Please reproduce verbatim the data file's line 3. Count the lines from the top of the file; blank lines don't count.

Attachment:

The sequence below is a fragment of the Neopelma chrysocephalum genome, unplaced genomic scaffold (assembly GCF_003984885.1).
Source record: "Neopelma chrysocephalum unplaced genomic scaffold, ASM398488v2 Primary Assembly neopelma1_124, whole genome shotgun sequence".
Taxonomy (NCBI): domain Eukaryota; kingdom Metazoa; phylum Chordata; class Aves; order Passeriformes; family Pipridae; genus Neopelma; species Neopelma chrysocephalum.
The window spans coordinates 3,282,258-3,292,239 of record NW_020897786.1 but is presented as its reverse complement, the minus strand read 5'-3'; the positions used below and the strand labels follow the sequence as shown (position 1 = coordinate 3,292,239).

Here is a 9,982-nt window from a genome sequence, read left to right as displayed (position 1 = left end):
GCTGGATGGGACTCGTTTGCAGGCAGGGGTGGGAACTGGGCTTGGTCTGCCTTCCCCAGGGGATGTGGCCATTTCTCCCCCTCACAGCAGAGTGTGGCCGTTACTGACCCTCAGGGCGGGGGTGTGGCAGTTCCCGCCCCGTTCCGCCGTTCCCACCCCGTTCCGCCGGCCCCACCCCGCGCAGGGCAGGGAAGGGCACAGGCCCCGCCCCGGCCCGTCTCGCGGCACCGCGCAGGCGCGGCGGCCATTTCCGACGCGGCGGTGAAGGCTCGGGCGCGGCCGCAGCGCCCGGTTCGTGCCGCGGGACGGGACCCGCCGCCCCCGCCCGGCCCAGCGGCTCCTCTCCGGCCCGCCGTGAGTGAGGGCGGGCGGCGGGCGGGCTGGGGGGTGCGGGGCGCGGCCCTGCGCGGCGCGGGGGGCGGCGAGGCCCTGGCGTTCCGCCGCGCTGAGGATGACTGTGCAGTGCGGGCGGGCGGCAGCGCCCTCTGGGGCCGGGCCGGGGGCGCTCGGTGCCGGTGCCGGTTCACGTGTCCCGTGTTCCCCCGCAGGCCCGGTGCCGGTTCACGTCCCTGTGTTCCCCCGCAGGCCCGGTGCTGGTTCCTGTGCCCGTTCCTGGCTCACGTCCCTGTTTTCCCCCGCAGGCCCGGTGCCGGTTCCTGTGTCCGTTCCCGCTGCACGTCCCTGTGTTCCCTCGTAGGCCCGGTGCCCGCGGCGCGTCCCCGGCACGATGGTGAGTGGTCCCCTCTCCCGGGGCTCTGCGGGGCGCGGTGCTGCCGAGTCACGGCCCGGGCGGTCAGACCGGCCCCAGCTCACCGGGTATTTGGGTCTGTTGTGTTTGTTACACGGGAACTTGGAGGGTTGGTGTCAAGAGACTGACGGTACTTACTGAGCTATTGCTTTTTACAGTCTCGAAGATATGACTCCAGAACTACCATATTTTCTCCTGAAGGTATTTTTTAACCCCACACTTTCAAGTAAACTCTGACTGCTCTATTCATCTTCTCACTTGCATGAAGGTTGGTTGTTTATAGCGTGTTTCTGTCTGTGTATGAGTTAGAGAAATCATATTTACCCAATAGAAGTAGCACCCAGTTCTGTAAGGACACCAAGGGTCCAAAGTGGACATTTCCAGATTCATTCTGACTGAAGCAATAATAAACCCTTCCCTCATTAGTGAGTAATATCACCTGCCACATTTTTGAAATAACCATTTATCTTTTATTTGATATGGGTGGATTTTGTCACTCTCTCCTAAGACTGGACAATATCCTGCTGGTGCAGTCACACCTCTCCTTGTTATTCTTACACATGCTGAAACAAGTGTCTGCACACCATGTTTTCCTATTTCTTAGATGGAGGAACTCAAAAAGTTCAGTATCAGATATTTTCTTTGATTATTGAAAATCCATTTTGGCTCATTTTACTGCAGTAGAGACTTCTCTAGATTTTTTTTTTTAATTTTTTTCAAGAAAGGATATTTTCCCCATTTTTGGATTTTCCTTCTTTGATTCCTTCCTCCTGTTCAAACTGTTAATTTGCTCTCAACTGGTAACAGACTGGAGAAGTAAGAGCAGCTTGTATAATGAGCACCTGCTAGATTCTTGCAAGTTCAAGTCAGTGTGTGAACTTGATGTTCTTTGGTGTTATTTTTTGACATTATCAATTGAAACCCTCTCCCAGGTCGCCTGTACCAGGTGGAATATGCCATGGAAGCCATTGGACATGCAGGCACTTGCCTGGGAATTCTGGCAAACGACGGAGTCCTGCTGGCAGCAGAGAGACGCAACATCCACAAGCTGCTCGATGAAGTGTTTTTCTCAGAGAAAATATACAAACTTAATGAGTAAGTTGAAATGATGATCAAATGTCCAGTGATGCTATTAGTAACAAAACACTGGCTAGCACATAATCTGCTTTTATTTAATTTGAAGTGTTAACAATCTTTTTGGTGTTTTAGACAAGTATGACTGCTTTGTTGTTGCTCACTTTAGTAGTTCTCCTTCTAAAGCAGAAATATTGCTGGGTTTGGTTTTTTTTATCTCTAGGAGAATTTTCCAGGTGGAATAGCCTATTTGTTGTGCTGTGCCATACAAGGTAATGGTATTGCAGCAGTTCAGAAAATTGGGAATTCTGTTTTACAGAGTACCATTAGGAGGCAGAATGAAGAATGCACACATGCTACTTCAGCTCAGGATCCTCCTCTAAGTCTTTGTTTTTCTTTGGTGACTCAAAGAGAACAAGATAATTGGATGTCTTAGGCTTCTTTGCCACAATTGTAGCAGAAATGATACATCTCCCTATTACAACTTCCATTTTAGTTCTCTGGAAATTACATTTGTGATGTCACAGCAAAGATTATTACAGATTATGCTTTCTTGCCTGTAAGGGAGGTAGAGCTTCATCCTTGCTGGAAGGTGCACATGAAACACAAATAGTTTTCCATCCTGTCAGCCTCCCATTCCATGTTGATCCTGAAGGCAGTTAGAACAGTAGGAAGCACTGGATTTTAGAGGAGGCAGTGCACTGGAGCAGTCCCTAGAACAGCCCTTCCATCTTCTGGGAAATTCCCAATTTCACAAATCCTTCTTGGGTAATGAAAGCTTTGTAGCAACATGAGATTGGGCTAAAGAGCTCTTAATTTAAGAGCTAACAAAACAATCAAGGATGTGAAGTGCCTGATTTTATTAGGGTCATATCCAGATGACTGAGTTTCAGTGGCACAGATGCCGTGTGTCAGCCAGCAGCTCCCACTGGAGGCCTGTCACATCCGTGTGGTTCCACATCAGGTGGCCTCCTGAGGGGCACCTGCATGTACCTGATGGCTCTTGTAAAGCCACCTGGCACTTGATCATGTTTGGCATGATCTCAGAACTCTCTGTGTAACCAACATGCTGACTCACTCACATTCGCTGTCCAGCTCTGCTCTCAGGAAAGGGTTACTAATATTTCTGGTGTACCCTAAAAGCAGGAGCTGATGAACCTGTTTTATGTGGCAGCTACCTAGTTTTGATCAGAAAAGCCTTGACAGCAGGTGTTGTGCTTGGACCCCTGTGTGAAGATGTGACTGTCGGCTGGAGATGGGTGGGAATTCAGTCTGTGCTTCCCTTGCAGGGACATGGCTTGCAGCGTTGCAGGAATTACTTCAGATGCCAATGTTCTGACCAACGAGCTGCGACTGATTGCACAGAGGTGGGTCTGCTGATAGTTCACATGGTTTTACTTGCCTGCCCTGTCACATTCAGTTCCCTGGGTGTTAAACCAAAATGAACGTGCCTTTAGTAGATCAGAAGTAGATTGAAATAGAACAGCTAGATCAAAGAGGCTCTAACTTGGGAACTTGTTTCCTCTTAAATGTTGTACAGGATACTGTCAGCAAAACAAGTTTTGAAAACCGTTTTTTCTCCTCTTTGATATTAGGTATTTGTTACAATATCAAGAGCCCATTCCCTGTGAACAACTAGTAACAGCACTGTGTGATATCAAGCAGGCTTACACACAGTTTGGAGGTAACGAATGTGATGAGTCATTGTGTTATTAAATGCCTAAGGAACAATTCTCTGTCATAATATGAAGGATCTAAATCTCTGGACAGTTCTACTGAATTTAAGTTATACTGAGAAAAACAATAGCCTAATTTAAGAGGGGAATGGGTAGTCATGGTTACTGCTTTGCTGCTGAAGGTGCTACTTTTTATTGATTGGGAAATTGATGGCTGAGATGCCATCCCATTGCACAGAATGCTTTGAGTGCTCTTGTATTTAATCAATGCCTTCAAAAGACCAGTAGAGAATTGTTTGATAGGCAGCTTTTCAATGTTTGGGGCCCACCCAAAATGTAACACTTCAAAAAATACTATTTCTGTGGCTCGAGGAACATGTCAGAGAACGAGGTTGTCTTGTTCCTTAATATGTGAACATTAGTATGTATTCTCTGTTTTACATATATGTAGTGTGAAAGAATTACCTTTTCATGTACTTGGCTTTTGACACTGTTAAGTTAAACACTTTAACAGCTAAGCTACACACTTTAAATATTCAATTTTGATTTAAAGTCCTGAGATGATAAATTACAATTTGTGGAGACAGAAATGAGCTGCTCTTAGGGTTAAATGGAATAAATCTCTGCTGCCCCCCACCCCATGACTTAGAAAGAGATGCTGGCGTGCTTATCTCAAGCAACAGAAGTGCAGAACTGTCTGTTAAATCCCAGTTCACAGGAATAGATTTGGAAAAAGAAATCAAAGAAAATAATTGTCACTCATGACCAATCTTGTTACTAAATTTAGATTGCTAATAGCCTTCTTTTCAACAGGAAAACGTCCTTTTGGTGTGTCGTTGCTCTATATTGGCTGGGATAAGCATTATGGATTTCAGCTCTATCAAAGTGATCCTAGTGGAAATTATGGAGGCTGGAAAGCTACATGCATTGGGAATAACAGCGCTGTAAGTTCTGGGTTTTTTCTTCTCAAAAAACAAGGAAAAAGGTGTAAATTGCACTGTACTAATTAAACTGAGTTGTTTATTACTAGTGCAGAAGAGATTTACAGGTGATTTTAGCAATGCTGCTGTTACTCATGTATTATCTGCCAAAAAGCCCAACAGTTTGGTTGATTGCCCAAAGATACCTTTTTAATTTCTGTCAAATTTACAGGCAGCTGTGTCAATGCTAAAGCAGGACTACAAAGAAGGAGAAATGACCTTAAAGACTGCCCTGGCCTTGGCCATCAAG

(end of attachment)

Taxonomy (NCBI): domain Eukaryota; kingdom Metazoa; phylum Chordata; class Aves; order Passeriformes; family Pipridae; genus Neopelma; species Neopelma chrysocephalum.